Thursday, 1 September 2016

A catharsis about being free from society's sycophantic bullshit

A few days ago, I read an extremely well-written feature piece on Moxie Marlinspike in the latest issue of WIRED Magazine. No, Moxie Marlinspike is not Hollywood's next purple-haired, uber sassy but impossibly cute manic pixie dream girl.

He is the programming genius who invented the software Open Whispers, which enables double-end encryption on your text messages, online messages (i.e. on Facebook and Whatsapp), and phone calls. He's the world's number one guardian of privacy. A cynic of government and law enforcement. A believer that only rule-breaking leads to progress. He is, by all means, the people's hero. And truly, his technology played a critical role in the events of the Arab Spring.

Moxie Marlinspike is a grade A rebel. He doesn't play by society's rules and he will never have his life suffocated by the boundaries that other people set for him. He did things like drop out of school, not go to college, couch-surf among different friends for months, go sailing around the world with a few of his best mates. He once had to sleep on a bench. But this was the life he had chosen and wanted. It was the most precarious, the most exciting, and the most personally satisfying.

And then I realised something. Something that has further changed how I understand myself and what I want out of life. On the other hand, I can see how some people may argue that this is something borne dangerously out of my own fantastical desires - a harbinger of my vocational death. And perhaps what I say next is only further testament to my quixoticism, but goddamn, I only have one life, and if I had to conduct myself according to the rules, conventions and expectations dictated by the rat race of society, its ridiculous fashions, and its cretinous toxic industries, then I'd rather fucking die right now. What I wanted was to be - was Moxie Marlinspike. 

I envied the hell out of Moxie Marlinspike. Reading his story, I became acutely aware that I am not a genius coder, and that in my lifetime, I probably will not possess a skill anywhere near the level of consummation that Moxie exercised over coding (except maybe writing? lol). But I definitely recognised that the more I read about him, the more I was nodding to myself in absolute awe. Here was a guy who was both changing the world quite drastically, and not having to commit to bureaucratic bullshit, eight hours a day of sycophantic smiles, memorised by-lines, and tea-sipping etiquette with old white men/boring white-collar suits. He was answerable to no-one, and absolutely free to be himself.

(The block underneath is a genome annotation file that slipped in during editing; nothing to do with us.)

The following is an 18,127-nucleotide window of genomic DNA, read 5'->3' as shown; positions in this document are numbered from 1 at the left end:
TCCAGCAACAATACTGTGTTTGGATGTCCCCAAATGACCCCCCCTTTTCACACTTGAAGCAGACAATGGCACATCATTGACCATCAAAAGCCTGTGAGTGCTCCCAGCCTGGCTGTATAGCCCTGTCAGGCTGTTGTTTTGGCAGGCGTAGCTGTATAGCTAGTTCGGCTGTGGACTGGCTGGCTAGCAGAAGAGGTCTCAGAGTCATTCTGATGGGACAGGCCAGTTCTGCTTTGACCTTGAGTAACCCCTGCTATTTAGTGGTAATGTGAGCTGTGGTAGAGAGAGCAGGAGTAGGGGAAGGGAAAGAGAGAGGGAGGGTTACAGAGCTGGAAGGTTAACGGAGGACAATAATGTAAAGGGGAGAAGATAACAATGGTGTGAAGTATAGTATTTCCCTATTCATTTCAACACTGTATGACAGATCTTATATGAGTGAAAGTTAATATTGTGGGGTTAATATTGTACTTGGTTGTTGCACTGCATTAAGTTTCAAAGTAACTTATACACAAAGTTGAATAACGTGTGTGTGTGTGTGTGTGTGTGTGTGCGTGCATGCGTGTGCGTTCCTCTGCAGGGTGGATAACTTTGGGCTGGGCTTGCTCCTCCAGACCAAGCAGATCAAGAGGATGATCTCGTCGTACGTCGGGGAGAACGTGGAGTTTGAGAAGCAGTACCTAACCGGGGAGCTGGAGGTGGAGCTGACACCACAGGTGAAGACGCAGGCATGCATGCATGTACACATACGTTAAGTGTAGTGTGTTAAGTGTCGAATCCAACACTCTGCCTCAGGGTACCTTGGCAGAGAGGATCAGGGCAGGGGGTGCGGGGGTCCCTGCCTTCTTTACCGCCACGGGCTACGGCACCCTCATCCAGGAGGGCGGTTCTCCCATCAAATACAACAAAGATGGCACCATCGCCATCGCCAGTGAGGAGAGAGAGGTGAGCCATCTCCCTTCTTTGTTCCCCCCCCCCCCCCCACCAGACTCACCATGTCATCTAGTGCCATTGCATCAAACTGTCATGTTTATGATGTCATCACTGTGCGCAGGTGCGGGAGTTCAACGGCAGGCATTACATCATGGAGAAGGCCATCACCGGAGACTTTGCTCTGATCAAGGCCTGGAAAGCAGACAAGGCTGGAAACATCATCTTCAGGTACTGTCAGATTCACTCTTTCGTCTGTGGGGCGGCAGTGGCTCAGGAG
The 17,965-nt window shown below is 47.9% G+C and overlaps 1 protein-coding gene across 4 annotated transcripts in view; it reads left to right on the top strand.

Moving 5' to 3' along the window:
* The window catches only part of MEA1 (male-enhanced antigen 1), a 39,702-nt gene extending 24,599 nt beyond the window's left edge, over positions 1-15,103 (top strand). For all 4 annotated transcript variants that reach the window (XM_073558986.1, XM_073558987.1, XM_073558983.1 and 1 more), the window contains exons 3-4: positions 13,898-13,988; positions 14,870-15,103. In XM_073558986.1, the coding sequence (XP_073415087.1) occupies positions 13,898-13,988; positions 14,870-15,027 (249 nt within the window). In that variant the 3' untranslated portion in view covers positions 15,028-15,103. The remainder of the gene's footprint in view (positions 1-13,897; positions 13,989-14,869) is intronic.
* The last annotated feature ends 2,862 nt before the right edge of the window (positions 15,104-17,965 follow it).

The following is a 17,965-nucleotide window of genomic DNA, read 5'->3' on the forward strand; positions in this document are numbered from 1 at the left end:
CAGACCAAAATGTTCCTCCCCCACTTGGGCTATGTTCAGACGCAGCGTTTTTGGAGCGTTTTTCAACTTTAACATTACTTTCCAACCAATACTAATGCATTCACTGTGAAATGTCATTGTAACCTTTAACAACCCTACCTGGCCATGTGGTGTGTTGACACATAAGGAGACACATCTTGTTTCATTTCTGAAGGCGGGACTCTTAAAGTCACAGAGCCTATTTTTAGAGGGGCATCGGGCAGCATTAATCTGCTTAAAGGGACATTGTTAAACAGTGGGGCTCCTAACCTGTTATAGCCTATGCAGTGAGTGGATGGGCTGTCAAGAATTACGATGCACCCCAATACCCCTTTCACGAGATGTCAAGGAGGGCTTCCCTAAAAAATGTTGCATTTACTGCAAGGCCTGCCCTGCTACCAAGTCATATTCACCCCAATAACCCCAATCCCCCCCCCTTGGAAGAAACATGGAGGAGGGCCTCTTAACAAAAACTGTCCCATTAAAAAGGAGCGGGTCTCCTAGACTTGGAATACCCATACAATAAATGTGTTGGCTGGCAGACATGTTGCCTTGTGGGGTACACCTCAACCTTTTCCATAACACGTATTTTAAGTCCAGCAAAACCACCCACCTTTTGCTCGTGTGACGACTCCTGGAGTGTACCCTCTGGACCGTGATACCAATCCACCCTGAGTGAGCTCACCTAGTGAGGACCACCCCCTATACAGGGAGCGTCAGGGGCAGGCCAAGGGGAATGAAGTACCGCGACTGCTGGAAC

And I loved it. 

Maybe this is just a phase, spurred by my countless interactions with bosses who believed that 'respect' was a top-down hierarchy and not an egalitarian, horizontal one. Spurred by the neverending comparisons and heavy expectations placed on me as a law student. Spurred by the extreme stress and existential crisis that law students feel when they apply for clerkships. 

To be honest, it's probably more to do with the first factor (where I've been underpaid, ignored, insulted, misunderstood, disrespected etc etc). And the fact that growing up in a Chinese family heavily involved in prominent Chinese-Melbourne circles, I've been forced by my parents to 'kiss ass' every time I attend a function, and battle for photos with whichever politician was present. I've been doing this since high school and I have barely ever self-promoted such photos on Facebook or whatever. I don't know, it's just fucking embarrassing. Like, taking a photo with the President of the Electoral Commission when I was 15, or with the MP for Box Hill and his wife when I was 17. Who the fuck cares? Do people care? 

Every time I post shit like that now, which is certainly not often, is because I'm finally at the point where everyone around me is doing the same shit and I feel pressured to self-promote. I also sometimes do feel a bit guilty. I have had all these incredible opportunities to network and I haven't capitalised fully on them, or I never actually sustain the networks I've built. I once had a lovely mentor who graduated from Cambridge business school and did a JD at Monash. He's now the Asia Pacific director of some international law firm. We used to exchange emails, and then I just stopped replying (it might have had a little to do with the fact that I was 17 and he was 41 when we first met, and I was uncomfortable that he was driving me around to get coffee and stuff oh god I'm sorry mister, you were a good guy).

Anyway. I know. I was fucking stupid to give that up. But honestly, I'm exhausted. I was thrust into a world of sycophantism when I was very young, and although I know that I am good at talking to people, I hate having to try really hard to please people that I don't know or like, and seppuku my own personality for the sake of what other people deem a necessity of life. 

Fuck I really need to study now. 

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